Comparing Fish-Eyes : Rokinon 7.5mm vs Zuiko 8mm (FOV and look)

Started Jan 25, 2013 | Discussions thread
micksh6
micksh6 Senior Member • Posts: 2,613
Re: Rokinon infinity focus?

Anders W wrote:

micksh6 wrote:

Anders W wrote:

micksh6 wrote:

Anders W wrote:

micksh6 wrote:

Anders W wrote:

James Pilcher wrote:

I read early-on that the Rokinon, despite being a manual focus lens, does not stop at infinity focus; it goes a bit further. The implication is that you must actively focus on infinity instead of employing the useful MF technique of just turning the focus ring toward infinity until it stops.

Is this true? Comments?

Yes, it is true. See here. On the other hand, for reasons explained in that post, I have no difficulties setting infinity focus expediently anyway.

Yes, it goes a bit beyond infinity. And, the amount may vary from body to body. What's worse is I think distance scale shifts a bit over time.

I got Rokinon version last spring and I used it on E-P3 and E-PM1. Focus could go past infinity but it was less than 1mm on distance scale. It was noticeable at F3.5 aperture, but not at F5.6 (sharpest aperture of this lens). Since I mostly used F5.6 outdoors when I needed infinity I didn't bother to adjust focus.

But, for indoor use I scratched a mark on distance scale with a knife; the mark corresponded to 1 meter focus distance. That worked fine for months.
Now I noticed that the focus shifted on E-P3 by about 1mm - I have to focus closer to 0.25mm mark if I want to focus at 1 meter. Infinity is closer by almost 2mm now and F5.6 aperture doesn't make infinity sharp.

That's on old E-P3 that I had since its introduction. On newer body, E-PL5, the marks are closer to real focus distances, but also a little bit off from what they were months ago. And I don't think lens mount on E-P3 has worn out. First, there aren't major signs of wear. Second, I have MD to m4/3 adapter that didn't allow my Minolta 50mm F1.4 to focus to infinity by very small margin 1.5 year ago. It still doesn't allow infinity by about the same margin. So, I think, the body is the same but focus scale shifted a bit after 9 months.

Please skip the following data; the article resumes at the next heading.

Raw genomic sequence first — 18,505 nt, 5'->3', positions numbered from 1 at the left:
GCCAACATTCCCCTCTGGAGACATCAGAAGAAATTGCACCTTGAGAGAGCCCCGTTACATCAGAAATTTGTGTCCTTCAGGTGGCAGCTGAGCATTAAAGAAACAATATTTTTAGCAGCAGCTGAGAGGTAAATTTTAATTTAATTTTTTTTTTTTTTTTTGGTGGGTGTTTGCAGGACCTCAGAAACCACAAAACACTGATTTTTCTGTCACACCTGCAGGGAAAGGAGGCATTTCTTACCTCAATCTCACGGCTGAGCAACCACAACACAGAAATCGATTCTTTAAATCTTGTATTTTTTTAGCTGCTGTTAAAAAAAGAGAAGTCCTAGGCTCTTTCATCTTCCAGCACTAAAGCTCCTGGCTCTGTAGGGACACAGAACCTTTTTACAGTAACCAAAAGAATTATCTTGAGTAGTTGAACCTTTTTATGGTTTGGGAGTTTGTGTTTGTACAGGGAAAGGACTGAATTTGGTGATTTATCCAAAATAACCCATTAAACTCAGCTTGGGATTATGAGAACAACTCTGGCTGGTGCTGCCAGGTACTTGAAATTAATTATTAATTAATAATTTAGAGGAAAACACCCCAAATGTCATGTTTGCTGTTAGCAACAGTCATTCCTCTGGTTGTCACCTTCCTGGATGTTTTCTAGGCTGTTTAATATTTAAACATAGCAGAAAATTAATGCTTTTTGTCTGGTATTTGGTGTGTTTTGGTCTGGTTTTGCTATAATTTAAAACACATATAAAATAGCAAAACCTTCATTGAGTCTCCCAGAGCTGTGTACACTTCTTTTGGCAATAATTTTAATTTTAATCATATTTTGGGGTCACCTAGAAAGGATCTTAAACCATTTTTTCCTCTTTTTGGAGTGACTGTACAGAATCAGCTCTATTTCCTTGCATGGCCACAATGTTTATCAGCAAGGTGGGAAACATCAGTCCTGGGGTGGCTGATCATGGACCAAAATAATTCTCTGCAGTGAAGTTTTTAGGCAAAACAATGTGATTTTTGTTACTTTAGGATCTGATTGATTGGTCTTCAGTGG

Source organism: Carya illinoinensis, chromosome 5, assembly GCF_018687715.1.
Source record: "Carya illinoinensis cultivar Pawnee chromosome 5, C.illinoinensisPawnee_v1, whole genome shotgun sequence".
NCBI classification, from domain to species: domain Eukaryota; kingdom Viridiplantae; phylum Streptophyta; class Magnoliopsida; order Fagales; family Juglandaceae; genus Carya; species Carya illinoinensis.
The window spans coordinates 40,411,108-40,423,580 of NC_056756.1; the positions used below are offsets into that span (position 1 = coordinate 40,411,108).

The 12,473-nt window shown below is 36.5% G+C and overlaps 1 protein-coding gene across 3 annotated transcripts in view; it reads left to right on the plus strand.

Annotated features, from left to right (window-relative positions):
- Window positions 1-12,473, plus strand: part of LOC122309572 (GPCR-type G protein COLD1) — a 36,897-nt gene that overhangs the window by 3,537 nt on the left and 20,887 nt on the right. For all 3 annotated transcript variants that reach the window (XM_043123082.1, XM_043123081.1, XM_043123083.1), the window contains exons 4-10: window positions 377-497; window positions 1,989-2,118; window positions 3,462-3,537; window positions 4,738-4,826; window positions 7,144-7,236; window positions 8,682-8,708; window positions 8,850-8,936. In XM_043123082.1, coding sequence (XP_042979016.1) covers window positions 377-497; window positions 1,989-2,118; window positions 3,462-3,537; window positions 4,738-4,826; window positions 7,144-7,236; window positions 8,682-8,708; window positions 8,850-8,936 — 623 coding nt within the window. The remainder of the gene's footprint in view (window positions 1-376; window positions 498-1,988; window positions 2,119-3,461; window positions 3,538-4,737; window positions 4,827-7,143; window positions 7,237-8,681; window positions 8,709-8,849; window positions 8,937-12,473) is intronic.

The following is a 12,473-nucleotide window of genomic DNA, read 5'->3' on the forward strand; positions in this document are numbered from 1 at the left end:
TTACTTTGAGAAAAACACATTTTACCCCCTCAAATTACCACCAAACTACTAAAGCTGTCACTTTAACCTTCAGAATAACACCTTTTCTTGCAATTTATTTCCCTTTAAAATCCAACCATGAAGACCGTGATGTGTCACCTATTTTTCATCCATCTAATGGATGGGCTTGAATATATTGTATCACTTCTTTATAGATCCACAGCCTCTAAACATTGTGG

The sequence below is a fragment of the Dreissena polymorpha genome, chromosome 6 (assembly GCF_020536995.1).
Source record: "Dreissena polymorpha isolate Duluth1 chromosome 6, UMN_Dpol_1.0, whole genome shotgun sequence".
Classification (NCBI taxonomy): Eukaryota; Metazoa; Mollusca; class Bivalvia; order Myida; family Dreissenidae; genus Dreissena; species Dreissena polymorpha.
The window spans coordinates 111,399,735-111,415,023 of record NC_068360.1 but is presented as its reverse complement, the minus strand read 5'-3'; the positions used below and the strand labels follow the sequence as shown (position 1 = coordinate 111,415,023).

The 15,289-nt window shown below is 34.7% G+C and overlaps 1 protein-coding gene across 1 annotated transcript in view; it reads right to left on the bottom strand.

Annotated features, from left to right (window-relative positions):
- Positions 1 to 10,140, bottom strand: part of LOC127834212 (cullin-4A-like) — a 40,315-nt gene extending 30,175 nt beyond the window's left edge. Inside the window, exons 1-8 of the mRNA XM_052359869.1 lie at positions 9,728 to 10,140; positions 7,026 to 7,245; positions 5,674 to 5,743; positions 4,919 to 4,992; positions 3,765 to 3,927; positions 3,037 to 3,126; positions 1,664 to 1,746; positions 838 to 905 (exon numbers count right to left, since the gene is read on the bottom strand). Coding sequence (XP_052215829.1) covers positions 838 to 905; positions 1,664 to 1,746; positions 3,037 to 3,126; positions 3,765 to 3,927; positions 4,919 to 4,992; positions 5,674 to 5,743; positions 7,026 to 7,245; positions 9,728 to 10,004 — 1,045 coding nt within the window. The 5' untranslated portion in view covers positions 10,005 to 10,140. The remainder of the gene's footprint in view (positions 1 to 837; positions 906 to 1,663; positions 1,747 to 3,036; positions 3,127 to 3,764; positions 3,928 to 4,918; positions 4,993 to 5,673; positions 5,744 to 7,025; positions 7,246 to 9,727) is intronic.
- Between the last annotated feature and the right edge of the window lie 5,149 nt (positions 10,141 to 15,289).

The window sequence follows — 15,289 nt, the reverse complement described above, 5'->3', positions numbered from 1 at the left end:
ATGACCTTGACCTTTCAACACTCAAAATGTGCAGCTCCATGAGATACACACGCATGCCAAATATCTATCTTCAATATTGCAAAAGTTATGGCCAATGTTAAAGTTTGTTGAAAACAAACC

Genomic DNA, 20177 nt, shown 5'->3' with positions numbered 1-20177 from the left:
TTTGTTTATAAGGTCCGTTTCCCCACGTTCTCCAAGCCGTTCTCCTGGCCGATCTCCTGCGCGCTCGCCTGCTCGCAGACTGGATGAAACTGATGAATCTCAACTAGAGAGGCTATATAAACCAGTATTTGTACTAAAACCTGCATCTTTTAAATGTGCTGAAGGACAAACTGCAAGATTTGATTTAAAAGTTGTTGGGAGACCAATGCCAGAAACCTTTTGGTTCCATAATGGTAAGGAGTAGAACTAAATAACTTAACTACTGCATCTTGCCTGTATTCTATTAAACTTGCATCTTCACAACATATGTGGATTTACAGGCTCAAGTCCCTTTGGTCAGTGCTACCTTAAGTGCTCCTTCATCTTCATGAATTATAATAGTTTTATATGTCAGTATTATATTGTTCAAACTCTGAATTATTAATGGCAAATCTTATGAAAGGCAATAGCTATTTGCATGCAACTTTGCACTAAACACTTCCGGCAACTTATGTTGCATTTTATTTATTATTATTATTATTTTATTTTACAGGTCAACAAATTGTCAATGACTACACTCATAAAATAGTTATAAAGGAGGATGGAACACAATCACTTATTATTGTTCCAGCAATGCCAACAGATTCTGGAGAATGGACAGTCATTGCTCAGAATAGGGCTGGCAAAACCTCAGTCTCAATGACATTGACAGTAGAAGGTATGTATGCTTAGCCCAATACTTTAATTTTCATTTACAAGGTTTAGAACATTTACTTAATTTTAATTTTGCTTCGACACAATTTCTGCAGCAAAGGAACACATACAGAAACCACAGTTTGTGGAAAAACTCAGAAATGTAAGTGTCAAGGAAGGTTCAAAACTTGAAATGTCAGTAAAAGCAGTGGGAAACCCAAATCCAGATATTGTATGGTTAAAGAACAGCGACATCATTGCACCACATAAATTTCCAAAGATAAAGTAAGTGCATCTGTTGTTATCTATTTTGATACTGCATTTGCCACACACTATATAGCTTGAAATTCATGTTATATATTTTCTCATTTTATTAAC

Bottom line - test Samyang fisheye with your bodies periodically.

Sounds weird. Never heard of a lens that did that without being exposed to external physical damage. Do you know of any other example than this one and/or do you have an idea of what might be going on?

No. It could be my mistake, of course. AFAIK the lens wasn't hit, but I have a small son who could access the lens, so, who knows. The lens is fine, I just need to keep in mind new distance scale.

Anyway, it's one thing to check for manual lens.

It seems unlikely that the lens would have suffered any damage from rough handling that a) wasn't visible on the outside and b) didn't manifest itself optically in other ways than a change of ininfity focus. One thought that came to mind after I posted is that the external focus ring might have slipped slightly compared to some inner ring that is actually adjusting the focus. But if so, the infinity mark on the focus ring should be located differently compared to the white reference dot than was originally the case. On my copy the infinity mark is located as shown on this image

http://www.estiasis.com/totalid/lens/samyang/75mm-f35-umc-fisheye-lens-mft

when I hit the hard stop (i.e., slightly to the left of the middle of the white dot).

From what I see on this picture, on my lens I can rotate top focusing ring slightly to the left from what is shown to hit a hard stop, maybe a half of millimeter. Hard to tell exactly.

It looks like my focusing ring is a bit slipped. There is no backlash, though. So, focusing ring is still reliable, just distance scale is a little bit shifted.

Yes, could be that the focus ring has slipped just a little bit at some point although it remains fixed at its current position. If I try to be as precise as possible, the infinity mark on my copy (i.e., the end of the "inverted" L) is just at the left edge of the white dot, but I have no way of telling whether that location varies slightly from one copy of the lens to another.

On my lens the end of the top inverted "L" seems to be just at the left edge of the white dot, exactly as you describe it.
I still think the focusing position has shifted a little bit over time, but I don't know where in lens it happened. The lens works fine, so I don't worry about it for now.

 micksh6's gear list:micksh6's gear list
Olympus PEN E-PL5 Olympus E-M1 Olympus M.Zuiko Digital ED 9-18mm F4.0-5.6 Panasonic Leica Summilux DG 25mm F1.4 Olympus M.Zuiko Digital ED 40-150mm 1:4-5.6 R +6 more
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